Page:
Proving a Building 'Green' Can Be Daunting The massive City Center development in Las Vegas is huge, expensive and environmentally friendly. It meets the building industry's green building, or LEED, standards. But critics knock LEED's one-size-fits-all point system and the cumbersome certification process.
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Proving a Building 'Green' Can Be Daunting

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Proving a Building 'Green' Can Be Daunting

Proving a Building 'Green' Can Be Daunting

Proving a Building 'Green' Can Be Daunting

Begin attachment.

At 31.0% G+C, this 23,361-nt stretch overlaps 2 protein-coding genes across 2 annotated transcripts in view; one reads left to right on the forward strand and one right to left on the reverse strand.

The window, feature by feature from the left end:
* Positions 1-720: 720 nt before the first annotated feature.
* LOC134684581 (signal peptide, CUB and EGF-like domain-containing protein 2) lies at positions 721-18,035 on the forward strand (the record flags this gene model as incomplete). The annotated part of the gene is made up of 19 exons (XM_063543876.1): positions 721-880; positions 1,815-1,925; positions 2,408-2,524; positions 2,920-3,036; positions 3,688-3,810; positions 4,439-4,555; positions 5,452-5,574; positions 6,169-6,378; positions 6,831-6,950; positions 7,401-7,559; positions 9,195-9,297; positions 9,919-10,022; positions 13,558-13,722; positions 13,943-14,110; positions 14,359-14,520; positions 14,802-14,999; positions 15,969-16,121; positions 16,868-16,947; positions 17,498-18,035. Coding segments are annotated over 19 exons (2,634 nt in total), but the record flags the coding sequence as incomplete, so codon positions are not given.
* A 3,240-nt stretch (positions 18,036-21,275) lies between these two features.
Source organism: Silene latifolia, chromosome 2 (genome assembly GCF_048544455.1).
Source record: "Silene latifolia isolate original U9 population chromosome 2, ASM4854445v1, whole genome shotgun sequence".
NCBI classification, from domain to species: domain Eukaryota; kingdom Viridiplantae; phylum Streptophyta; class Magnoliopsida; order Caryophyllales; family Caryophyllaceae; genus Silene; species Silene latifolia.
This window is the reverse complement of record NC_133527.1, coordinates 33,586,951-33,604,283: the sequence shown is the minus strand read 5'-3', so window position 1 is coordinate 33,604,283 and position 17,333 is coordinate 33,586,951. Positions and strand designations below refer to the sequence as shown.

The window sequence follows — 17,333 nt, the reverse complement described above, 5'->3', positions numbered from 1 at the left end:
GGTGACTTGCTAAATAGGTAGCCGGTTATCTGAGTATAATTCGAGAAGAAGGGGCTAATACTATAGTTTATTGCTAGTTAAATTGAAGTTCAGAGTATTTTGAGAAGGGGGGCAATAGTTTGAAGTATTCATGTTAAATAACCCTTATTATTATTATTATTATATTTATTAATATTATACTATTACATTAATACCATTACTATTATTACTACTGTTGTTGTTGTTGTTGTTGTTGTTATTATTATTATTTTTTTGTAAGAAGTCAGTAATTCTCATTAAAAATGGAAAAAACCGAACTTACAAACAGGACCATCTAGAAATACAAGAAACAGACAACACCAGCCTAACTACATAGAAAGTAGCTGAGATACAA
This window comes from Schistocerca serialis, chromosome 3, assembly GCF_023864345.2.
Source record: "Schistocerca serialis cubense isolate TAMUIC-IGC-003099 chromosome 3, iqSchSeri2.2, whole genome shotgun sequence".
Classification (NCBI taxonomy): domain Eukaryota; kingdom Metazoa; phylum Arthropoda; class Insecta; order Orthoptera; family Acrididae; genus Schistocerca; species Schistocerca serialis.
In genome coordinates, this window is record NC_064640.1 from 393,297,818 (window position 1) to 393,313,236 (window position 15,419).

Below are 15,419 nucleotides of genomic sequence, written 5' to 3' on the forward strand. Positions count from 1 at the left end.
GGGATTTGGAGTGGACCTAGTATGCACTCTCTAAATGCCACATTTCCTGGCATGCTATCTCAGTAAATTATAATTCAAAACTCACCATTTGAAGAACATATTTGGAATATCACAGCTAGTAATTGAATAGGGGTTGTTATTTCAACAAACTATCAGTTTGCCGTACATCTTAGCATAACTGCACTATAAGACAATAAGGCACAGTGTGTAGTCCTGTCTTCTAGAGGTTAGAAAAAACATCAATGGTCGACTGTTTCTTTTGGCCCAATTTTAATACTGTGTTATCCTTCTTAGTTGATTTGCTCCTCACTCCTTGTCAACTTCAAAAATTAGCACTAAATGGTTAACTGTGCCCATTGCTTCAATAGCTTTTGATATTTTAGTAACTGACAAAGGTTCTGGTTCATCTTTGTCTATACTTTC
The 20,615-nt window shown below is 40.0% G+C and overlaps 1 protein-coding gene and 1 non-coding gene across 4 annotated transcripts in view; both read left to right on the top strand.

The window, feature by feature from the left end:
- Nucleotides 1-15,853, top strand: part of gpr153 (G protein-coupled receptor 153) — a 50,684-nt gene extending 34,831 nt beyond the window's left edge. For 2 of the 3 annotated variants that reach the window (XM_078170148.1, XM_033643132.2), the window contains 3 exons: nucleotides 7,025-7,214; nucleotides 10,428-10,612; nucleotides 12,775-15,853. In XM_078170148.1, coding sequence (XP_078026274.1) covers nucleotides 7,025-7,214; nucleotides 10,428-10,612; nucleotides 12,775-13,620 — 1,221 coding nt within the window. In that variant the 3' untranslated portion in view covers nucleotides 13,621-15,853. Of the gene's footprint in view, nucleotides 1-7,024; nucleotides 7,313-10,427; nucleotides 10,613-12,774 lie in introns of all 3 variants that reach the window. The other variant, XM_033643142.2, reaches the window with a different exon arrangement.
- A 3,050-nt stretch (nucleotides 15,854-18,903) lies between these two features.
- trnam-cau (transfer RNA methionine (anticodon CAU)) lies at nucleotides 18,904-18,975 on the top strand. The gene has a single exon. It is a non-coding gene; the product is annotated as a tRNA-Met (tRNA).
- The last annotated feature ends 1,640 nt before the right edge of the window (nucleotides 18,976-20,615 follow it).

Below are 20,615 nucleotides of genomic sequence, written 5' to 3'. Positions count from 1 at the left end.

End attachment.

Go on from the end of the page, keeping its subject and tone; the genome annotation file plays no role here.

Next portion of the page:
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  • <iframe src="https://www.npr.org/player/embed/90259935/90259910" width="100%" height="290" frameborder="0" scrolling="no" title="NPR embedded audio player">
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The massive City Center development in Las Vegas is huge, expensive and environmentally friendly. It meets the building industry's green building, or LEED, standards. LEED, which stands for leadership in energy and environmental design, is the most widely used set of standards for "green" building.

But critics knock LEED's one-size-fits all point system and the cumbersome certification process.

As a result, the U.S. Green Building Council, which administers LEED certification, is rewriting the standards and streamlining the certification process. Other building organizations are writing their own green building standards, and cities and counties across the country are adapting elements of LEED that fit local conditions.